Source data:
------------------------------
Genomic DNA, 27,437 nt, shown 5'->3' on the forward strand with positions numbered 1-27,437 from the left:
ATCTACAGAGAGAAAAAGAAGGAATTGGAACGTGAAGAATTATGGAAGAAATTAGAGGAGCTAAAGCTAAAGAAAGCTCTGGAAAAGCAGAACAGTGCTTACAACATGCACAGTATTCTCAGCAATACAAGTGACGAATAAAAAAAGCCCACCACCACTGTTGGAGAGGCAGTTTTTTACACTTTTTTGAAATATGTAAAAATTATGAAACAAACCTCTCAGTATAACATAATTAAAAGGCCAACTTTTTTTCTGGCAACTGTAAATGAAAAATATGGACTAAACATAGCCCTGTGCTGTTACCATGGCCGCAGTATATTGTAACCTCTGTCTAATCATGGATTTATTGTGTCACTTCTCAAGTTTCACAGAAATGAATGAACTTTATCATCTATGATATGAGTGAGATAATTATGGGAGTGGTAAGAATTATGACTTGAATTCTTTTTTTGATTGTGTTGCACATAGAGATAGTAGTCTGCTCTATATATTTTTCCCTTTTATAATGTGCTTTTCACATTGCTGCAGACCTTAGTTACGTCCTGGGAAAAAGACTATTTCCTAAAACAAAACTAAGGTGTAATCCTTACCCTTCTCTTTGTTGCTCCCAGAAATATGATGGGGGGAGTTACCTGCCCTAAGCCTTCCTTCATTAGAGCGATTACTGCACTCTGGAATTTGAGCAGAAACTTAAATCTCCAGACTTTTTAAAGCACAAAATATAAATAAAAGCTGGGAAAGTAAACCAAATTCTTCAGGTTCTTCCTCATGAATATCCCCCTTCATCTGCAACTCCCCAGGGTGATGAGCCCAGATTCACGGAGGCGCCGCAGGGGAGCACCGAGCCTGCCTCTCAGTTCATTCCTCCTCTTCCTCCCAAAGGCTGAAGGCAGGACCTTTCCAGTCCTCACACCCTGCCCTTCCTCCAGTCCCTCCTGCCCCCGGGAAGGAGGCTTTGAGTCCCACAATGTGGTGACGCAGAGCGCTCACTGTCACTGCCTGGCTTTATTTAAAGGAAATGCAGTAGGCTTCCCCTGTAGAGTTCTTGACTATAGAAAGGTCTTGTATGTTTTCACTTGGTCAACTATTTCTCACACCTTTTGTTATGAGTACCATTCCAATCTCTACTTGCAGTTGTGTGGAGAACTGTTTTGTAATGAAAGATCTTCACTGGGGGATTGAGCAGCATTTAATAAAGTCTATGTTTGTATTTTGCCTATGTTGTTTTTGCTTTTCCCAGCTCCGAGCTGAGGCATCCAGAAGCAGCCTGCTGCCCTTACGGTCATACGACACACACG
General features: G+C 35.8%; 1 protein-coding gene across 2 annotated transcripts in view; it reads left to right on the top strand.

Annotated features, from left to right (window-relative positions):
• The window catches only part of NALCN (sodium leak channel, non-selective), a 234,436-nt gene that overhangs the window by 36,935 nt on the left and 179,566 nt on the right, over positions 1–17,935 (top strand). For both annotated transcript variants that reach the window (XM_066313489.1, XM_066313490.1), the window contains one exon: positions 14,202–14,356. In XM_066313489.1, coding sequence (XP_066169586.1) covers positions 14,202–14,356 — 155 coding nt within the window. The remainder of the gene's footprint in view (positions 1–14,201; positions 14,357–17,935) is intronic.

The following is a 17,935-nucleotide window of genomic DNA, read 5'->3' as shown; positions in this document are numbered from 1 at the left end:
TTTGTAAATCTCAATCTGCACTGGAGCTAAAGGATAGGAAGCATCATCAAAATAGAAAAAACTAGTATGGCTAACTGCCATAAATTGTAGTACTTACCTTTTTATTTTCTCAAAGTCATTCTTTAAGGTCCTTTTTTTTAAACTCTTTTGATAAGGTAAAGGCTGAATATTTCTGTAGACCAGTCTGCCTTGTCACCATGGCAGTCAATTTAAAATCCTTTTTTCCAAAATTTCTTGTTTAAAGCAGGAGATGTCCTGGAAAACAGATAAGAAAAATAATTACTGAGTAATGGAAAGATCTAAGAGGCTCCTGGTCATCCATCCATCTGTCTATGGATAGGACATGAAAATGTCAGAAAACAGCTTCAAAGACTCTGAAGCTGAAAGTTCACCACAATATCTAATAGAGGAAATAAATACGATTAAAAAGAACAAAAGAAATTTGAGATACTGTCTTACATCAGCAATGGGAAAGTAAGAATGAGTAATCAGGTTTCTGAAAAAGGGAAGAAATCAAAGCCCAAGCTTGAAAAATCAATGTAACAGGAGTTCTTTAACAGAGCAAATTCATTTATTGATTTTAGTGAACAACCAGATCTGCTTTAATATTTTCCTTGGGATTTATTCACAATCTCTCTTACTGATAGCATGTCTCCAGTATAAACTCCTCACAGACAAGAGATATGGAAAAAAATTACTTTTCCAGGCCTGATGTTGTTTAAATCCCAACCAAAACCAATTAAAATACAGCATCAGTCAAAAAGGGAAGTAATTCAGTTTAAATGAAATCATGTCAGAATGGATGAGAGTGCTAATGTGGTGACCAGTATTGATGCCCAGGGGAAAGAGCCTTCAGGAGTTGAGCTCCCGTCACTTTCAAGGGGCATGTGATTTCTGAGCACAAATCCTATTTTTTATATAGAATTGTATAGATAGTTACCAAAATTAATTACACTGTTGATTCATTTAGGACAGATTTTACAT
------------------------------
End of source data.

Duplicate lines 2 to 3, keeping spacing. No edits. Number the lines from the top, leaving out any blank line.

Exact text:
ATCTACAGAGAGAAAAAGAAGGAATTGGAACGTGAAGAATTATGGAAGAAATTAGAGGAGCTAAAGCTAAAGAAAGCTCTGGAAAAGCAGAACAGTGCTTACAACATGCACAGTATTCTCAGCAATACAAGTGACGAATAAAAAAAGCCCACCACCACTGTTGGAGAGGCAGTTTTTTACACTTTTTTGAAATATGTAAAAATTATGAAACAAACCTCTCAGTATAACATAATTAAAAGGCCAACTTTTTTTCTGGCAACTGTAAATGAAAAATATGGACTAAACATAGCCCTGTGCTGTTACCATGGCCGCAGTATATTGTAACCTCTGTCTAATCATGGATTTATTGTGTCACTTCTCAAGTTTCACAGAAATGAATGAACTTTATCATCTATGATATGAGTGAGATAATTATGGGAGTGGTAAGAATTATGACTTGAATTCTTTTTTTGATTGTGTTGCACATAGAGATAGTAGTCTGCTCTATATATTTTTCCCTTTTATAATGTGCTTTTCACATTGCTGCAGACCTTAGTTACGTCCTGGGAAAAAGACTATTTCCTAAAACAAAACTAAGGTGTAATCCTTACCCTTCTCTTTGTTGCTCCCAGAAATATGATGGGGGGAGTTACCTGCCCTAAGCCTTCCTTCATTAGAGCGATTACTGCACTCTGGAATTTGAGCAGAAACTTAAATCTCCAGACTTTTTAAAGCACAAAATATAAATAAAAGCTGGGAAAGTAAACCAAATTCTTCAGGTTCTTCCTCATGAATATCCCCCTTCATCTGCAACTCCCCAGGGTGATGAGCCCAGATTCACGGAGGCGCCGCAGGGGAGCACCGAGCCTGCCTCTCAGTTCATTCCTCCTCTTCCTCCCAAAGGCTGAAGGCAGGACCTTTCCAGTCCTCACACCCTGCCCTTCCTCCAGTCCCTCCTGCCCCCGGGAAGGAGGCTTTGAGTCCCACAATGTGGTGACGCAGAGCGCTCACTGTCACTGCCTGGCTTTATTTAAAGGAAATGCAGTAGGCTTCCCCTGTAGAGTTCTTGACTATAGAAAGGTCTTGTATGTTTTCACTTGGTCAACTATTTCTCACACCTTTTGTTATGAGTACCATTCCAATCTCTACTTGCAGTTGTGTGGAGAACTGTTTTGTAATGAAAGATCTTCACTGGGGGATTGAGCAGCATTTAATAAAGTCTATGTTTGTATTTTGCCTATGTTGTTTTTGCTTTTCCCAGCTCCGAGCTGAGGCATCCAGAAGCAGCCTGCTGCCCTTACGGTCATACGACACACACG
General features: G+C 35.8%; 1 protein-coding gene across 2 annotated transcripts in view; it reads left to right on the top strand.